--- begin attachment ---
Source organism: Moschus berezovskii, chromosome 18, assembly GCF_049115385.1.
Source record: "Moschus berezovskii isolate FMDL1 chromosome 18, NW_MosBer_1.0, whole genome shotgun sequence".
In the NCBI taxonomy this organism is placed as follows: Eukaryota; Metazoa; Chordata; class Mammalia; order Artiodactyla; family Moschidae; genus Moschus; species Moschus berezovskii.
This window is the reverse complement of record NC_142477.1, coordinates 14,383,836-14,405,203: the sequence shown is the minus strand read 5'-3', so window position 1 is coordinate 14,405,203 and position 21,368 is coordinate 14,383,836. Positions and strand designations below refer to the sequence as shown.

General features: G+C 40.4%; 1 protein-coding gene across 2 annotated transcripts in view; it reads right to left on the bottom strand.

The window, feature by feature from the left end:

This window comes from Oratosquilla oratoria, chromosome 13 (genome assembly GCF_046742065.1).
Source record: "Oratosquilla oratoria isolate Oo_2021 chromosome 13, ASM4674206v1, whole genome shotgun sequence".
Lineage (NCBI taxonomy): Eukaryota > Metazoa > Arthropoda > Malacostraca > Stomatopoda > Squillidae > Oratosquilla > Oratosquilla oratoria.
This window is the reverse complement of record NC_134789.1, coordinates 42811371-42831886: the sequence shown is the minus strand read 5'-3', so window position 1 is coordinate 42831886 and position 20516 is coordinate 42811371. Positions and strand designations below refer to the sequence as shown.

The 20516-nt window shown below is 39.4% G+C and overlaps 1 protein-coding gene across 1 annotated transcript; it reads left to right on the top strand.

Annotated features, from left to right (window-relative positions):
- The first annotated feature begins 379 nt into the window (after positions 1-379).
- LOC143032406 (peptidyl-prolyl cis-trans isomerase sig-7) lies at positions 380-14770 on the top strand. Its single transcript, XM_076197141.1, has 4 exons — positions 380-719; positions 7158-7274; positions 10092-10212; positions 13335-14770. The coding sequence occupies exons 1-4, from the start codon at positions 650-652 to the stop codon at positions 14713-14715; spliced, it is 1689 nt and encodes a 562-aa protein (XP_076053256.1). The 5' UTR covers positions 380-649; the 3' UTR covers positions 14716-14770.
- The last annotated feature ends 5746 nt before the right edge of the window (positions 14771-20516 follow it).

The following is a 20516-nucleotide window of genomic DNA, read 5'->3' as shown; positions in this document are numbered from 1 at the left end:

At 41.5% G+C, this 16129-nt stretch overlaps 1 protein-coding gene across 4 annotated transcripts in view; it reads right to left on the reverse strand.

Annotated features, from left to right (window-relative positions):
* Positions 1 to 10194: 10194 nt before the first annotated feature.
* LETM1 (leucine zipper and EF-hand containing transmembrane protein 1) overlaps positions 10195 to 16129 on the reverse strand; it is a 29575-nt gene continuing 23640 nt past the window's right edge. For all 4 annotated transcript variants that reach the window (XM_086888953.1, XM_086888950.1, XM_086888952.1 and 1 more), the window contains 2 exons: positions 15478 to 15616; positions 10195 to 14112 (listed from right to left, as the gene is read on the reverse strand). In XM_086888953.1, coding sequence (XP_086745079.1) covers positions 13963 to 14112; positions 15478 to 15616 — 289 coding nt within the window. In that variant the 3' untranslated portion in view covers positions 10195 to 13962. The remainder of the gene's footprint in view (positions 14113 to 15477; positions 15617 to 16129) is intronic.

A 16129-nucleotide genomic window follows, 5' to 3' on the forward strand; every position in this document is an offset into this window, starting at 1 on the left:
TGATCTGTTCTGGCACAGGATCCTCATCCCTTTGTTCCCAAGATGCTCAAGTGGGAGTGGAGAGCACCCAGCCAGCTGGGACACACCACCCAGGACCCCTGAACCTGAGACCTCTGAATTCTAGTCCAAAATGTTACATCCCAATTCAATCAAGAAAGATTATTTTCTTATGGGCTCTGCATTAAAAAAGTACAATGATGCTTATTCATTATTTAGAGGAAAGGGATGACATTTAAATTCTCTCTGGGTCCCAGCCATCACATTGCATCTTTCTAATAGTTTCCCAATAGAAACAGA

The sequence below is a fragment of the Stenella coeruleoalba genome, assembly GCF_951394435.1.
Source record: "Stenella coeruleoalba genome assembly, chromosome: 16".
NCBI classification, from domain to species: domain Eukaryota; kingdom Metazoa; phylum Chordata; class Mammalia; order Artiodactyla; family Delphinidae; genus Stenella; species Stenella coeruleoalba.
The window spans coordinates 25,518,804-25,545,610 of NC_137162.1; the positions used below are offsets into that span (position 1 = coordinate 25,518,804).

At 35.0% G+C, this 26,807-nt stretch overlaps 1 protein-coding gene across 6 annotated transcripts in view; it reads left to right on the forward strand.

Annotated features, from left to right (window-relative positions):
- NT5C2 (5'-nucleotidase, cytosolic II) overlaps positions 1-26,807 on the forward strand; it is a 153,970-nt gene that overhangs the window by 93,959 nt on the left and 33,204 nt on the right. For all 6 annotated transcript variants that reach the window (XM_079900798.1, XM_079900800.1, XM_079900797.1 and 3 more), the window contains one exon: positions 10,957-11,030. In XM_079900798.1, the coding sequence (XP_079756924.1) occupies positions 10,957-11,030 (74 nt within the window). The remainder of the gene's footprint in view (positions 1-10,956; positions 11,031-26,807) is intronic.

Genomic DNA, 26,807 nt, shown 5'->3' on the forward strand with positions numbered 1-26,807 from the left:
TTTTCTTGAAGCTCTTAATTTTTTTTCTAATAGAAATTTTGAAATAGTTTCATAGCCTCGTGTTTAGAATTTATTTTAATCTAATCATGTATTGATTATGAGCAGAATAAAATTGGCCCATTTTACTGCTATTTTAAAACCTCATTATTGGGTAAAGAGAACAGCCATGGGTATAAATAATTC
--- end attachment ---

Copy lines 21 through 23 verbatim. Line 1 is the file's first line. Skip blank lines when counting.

A 16129-nucleotide genomic window follows, 5' to 3' on the forward strand; every position in this document is an offset into this window, starting at 1 on the left:
TGATCTGTTCTGGCACAGGATCCTCATCCCTTTGTTCCCAAGATGCTCAAGTGGGAGTGGAGAGCACCCAGCCAGCTGGGACACACCACCCAGGACCCCTGAACCTGAGACCTCTGAATTCTAGTCCAAAATGTTACATCCCAATTCAATCAAGAAAGATTATTTTCTTATGGGCTCTGCATTAAAAAAGTACAATGATGCTTATTCATTATTTAGAGGAAAGGGATGACATTTAAATTCTCTCTGGGTCCCAGCCATCACATTGCATCTTTCTAATAGTTTCCCAATAGAAACAGA

The sequence below is a fragment of the Stenella coeruleoalba genome, assembly GCF_951394435.1.